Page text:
Professor Darren Wilkinson has an excellent blog post on a common implementation issue that arises when the standard randomwalk Metropolis Hastings algorithm, with a Gaussian proposal, is modified to sample from a target distribution $p(x)$ where $$\text{supp}(p) = \lbrace x : p(x) > 0 \rbrace = (0, \infty).$$ In this blog post, we are going to briefly review the setup, the problem, and then generalize the solution proposed by Wilkinson to the situation where $\text{supp}(p) = (a,b)$ (instead of the nonnegative reals). We will also allow the Gaussian proposal to have a general variance $\sigma^2$ (rather than just $\sigma^2 = 1$). The purpose of this blog post is to:
 Illustrate that small programmatic changes in a probabilistic algorithm can violate correctness.
 Hope someone implementing this sampler will find the general derivation informative and useful for their own purposes.
Sampling from a Gamma using Metropolis Hastings
To reuse the example from Wilkinson, suppose we are interested in sampling from a gamma with shape $\alpha = 2$ and scale $\theta =1$:
$$p(x) = \frac{1}{Z} x\exp(x), \quad\quad(x > 0)$$
by implementing randomwalk MH. The proposal $N(\cdot ; x_i, \sigma^2)$ is a Gaussian with mean at the current sample $x_{i}$, and known variance $\sigma^2$ (aside: the gamma can be sampled much more efficiently). The standard MH algorithm proceeds as:

Initialize $x_0$ to some value in $(0, \infty)$.

For $i = 0,1,2,\dots$
2.1 Sample from the proposal, $x’ \sim N(\cdot; x_i,\sigma^2)$.
2.2 Compute the acceptance ratio $$A(x’, x_i) = \frac{ p(x’)N(x_i; x’, \sigma^2) }{ p(x_{i})N(x’; x_i, \sigma^2) } = \frac{p(x’)}{p(x_{i})}.$$
2.3 If $U[0,1] \le A(x’, x_{i})$ then $ x_{i+1} \leftarrow x’$ (accept) else $ x_{i+1} \leftarrow x_{i}$ (reject).
In the sample step 2.1, it is possible that we obtain $x’ < 0$ (for instance, if $x_{i}$ is near 0 or $\sigma^2$ is large). One intuitive approach is to automatically reject samples that are outside $\text{supp}(p)$ and repeat until $x>0$. In the case of $Ga(2,1)$, this rejection would be enforced anyway since the acceptance ratio $A(x’,x_{i})$ will be negative when $x’ < 0$ (if we ignore the fact that $p$ is defined on the positive reals and evaluate $p(x’)$ anyway). However, Wilkinson observes that if we were sampling from $Ga(3,1)$ for instance, then
$$p(x) = \frac{1}{Z} x^2\exp(x), \quad\quad(x > 0)$$
is positive even when $x < 0$ (again, if we ignored the positivity constraint on $x$). Our rejection step would not have been guaranteed to occur in 2.3 had we decided to keep the bad sample $x’ < 0$ in step 2.1. So we were just lucky with the $Ga(2,1)$ example, and need a more robust sampling strategy for the general case.
Rejection sampling changes the proposal distribution
By discarding samples outside the target support in step 2.1, we are rejection sampling the Gaussian proposal $N(\cdot; x_i,\sigma^2)$ for all values $x’ < 0$. This strategy is equivalent to sampling from a truncated Gaussian as the proposal itself, which is not symmetric in its mean and argument. Therefore, we cannot cancel terms in the acceptance ratio (step 2.2) anymore.
A correct sampler needs a correct acceptance ratio
Generalizing the results from Wilkinson, suppose that the target $p(x)$ has $\text{supp}(p) = (a,b)$ and the Gaussian has variance $\sigma^2$ (typically, this variance is adapted during runtime to achieve a desired acceptance rate). We will still reject samples $x’ \notin (a,b)$ in 2.1, and keep sampling until $x’ \in (a,b)$. We need to account for all the previous rejections. The proposal density is now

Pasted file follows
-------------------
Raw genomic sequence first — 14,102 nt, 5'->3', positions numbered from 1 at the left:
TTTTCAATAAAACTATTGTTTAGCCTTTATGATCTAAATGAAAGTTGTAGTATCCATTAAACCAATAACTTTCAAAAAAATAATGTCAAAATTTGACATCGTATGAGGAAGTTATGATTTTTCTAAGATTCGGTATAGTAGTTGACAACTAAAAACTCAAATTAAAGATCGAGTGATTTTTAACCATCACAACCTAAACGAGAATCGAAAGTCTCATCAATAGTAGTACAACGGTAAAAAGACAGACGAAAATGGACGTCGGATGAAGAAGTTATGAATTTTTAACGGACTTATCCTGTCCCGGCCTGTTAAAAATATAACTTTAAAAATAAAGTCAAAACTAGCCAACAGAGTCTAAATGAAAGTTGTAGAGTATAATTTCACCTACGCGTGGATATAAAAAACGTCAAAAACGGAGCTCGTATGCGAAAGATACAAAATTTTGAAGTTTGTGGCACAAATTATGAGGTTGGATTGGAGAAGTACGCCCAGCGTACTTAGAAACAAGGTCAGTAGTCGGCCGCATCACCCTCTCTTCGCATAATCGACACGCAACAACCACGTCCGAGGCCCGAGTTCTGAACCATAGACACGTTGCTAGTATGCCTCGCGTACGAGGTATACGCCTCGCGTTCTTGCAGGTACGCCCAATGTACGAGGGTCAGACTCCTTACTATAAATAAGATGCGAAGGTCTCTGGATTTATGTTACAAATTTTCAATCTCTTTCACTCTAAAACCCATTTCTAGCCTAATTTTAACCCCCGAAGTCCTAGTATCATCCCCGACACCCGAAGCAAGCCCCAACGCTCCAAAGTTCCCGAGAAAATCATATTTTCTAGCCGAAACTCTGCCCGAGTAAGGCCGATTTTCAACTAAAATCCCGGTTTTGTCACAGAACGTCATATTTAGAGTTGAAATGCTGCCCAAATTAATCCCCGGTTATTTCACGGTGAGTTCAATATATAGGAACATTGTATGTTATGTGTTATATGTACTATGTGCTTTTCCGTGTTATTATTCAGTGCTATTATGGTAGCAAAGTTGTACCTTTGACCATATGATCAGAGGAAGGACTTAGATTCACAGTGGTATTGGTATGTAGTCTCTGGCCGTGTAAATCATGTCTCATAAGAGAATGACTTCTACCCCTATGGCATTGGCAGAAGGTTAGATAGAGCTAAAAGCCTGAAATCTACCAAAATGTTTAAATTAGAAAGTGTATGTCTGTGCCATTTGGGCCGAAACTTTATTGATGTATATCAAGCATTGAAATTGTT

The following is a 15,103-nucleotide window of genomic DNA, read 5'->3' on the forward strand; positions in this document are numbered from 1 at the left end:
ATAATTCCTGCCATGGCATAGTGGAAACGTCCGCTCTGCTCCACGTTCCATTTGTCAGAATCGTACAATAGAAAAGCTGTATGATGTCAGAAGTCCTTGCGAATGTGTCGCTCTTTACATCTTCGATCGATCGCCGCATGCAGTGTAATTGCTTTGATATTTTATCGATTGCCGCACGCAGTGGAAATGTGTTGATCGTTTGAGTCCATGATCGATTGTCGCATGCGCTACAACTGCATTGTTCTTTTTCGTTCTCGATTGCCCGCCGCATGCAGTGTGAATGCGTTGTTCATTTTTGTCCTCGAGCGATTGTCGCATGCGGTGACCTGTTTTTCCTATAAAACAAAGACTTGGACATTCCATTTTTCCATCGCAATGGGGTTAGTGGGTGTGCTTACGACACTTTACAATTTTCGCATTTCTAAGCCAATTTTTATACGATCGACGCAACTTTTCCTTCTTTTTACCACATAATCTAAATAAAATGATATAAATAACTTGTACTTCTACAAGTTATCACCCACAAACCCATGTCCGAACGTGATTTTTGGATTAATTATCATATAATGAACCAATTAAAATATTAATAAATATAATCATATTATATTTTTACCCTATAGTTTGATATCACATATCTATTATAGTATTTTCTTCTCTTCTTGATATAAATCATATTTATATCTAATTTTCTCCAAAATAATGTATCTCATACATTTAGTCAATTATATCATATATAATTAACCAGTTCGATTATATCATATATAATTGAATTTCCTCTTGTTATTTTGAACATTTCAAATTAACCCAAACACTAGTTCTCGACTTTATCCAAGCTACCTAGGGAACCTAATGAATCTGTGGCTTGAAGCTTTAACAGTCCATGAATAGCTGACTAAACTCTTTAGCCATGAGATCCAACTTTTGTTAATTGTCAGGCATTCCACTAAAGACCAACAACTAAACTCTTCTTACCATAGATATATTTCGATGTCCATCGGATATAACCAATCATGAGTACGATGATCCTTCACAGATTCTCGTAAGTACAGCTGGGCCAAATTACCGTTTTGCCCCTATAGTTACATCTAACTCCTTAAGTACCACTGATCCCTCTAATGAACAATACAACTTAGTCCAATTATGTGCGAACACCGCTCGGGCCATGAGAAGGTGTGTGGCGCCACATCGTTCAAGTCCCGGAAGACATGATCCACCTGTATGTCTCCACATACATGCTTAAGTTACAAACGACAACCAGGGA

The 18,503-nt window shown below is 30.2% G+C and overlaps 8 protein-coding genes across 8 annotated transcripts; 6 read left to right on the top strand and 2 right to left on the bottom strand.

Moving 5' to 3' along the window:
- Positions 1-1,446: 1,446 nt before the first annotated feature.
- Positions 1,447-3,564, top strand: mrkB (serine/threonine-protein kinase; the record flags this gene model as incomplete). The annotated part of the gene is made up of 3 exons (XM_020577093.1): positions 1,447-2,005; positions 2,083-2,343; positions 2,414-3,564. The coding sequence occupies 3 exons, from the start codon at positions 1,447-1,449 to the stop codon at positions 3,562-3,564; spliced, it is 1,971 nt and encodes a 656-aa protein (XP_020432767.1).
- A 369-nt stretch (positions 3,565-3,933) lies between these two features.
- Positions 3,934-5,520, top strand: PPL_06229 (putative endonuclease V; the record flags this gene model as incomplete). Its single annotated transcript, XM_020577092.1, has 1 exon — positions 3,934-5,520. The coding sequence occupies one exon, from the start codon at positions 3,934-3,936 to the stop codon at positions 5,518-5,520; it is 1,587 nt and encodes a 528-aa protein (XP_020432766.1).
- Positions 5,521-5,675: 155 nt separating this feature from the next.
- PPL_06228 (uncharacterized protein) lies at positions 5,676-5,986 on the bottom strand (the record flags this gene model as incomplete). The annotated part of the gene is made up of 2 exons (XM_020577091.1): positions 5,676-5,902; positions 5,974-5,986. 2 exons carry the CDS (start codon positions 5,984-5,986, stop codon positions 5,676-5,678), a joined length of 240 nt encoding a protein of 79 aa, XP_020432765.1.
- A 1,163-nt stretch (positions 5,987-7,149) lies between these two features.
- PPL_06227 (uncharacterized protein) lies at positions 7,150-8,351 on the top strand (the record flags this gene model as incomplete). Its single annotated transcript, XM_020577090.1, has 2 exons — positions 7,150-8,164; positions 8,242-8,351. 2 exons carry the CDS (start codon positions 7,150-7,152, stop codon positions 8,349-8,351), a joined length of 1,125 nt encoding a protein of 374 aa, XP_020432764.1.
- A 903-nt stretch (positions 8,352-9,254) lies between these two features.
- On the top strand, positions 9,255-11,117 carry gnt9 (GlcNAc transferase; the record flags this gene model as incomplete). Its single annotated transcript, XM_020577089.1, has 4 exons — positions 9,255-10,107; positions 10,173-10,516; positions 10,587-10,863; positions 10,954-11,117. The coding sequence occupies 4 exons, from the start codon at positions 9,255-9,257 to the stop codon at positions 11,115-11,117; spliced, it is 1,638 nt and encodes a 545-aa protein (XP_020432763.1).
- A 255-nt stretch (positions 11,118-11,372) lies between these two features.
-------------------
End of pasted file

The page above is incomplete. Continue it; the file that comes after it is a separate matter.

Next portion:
$$ N_{(a,b)}(x’ ; x_i, \sigma^2) = \frac{ \frac{1}{\sigma} \phi (\frac{x’x_i}{\sigma}) } {\Phi(\frac{bx_i}{\sigma}) – \Phi(\frac{ax_i}{\sigma})} \mathbf{I}_{(a,b)}(x’), $$
where $\phi$ is the standard Gaussian density, and $\Phi$ is the standard Gaussian cumulative distribution function. While the numerator is symmetric in $(x’,x_i)$, the denominator is not. It follows that with our new strategy, the correct acceptance ratio for step 2.2 is
$$A(x’,x_i) = \frac{p(x’) ( \Phi(\frac{bx_i}{\sigma}) – \Phi(\frac{ax_i}{\sigma}) ) }{ p(x_{i}) ( \Phi(\frac{bx’}{\sigma}) – \Phi(\frac{ax’}{\sigma})) }. $$
A good step is to check we agree with Wilkinson in the special case that $a=0,b=\infty,\sigma^2=1$. In this case, the term $$\Phi(\frac{bx_i}{\sigma}) – \Phi(\frac{ax_i}{\sigma}) = 1\Phi(x_i) = \Phi(x_i),$$ and similarly for the term in the numerator. This result crosschecks with Wilkinson. Also remember to change the initialize step 1 to choose $x_0$ from the range of interest.
The rejection rate and numerical stability
The good news for this sampler is that the mean of the truncated normal $N_{(a,b)}(\cdot; x_i,\sigma^2)$ is guaranteed to remain in the truncation interval, which means the rejection rate is not going to be problematic (unless for some reason $\sigma^2$ is unusually large, which should be designed in tandem with $\text{supp}(p)$ to avoid this issue). The rejection rate is a problem when the mean $x_i$ of the underlying, nontruncated normal is not in the interval $(a,b)$, and more elaborate algorithms exist (or use a different proposal). Another critical issue in this case is that $\Phi(\frac{bx_i}{\sigma}) – \Phi(\frac{ax_i}{\sigma})$ becomes numerically unstable, tends to zero. We would be able to get away with $x/0$ or $0/x$ in $A$, but we might also have the numerically disastrous $0/0$. Thankfully, we do not have these problems.
Conclusion
Samplers are delicate probabilistic objects, treat them with care.